Canadian house duo Art Department is not shy when it comes to their disdain for what's going on with house music today. We took the opportunity to sit down with Kenny Glasgow and Jonny White before their Coachella performance to discuss where electronic music is going and how it got where it is today.
THUMP: You guys have been working together for almost five years…how's life changed since you guys started the project?
Jonny: We've been working together a lot longer than five years, Art Department has been around four, maybe four and half years. We've been working together for about nine to ten years now. It's been getting bigger and bigger since we started, but that being said the project caught pretty quickly and we've just been riding the wave.
Kenny you've been in the scene for nearly 20 years and Johnny somewhere around 15, how's dance music changed since you guys got into the scene.
Kenny: I would say it's changed from how it was before, like when I first started it was smaller parties and the music itself. House music, techno and electronic music in general has gotten a lot bigger and it's reaching more masses than it was before. It was strictly underground when I started but now there's a lot of other people listening to it, older and younger, and it's become a lot more commercial. Well maybe commercial isn't the right word, but accepted by more people than it was before.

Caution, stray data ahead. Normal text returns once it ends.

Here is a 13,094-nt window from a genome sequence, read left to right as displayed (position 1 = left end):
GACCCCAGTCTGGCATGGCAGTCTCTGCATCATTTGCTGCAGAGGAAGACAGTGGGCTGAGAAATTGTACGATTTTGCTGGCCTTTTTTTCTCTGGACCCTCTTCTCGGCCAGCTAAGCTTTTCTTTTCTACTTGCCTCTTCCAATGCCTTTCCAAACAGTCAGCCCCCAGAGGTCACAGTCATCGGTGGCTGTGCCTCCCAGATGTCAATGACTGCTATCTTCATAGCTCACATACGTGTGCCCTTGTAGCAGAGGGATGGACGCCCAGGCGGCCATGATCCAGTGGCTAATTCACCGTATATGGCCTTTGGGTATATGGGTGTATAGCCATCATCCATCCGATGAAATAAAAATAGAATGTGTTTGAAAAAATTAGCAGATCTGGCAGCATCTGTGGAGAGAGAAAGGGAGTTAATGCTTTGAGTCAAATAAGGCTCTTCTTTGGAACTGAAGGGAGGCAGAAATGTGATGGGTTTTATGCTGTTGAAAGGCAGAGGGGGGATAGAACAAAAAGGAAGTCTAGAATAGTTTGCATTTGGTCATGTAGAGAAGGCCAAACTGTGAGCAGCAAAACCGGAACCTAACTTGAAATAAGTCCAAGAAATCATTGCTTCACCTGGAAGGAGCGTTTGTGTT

EDM has definitely reached new levels in its popularity; have you guys seen EDM catch on to the masses like this in the past?
J: Fuck, it's like, what everyone calls EDM right now is I don't even know… it's like a genre of music and it'sdefinitely not what we do.
K: It's a lifestyle too, though.The way people are dressing and the mass amount of people that are coming out is different. Before, there was no real term for it; it was just underground dance music.
J: Now there's pop music. There was the late '90s when house was getting really big and there was a new commercial appeal with Basement Jaxx, Fats & Smalls, and there were big records. There was a backlash to what was then commercial house music, and that's even kind of the same thing that happened to disco in the '70s. People started hearing that and thinking it was bullshit music and the backlash pushed disco down into underground parties. EDM just got through the backlash, and now it's straight up the biggest music on the planet.
That being said, for us it doesn't really make a difference because we do something different, we do underground music and it stays that way. Now we have an opportunity to play at big music festivals and do our thing, but we're not changing the kind of music we play.
Speaking of festivals, how do you guys like playing festival shows compared to your traditional more intimate and underground gigs.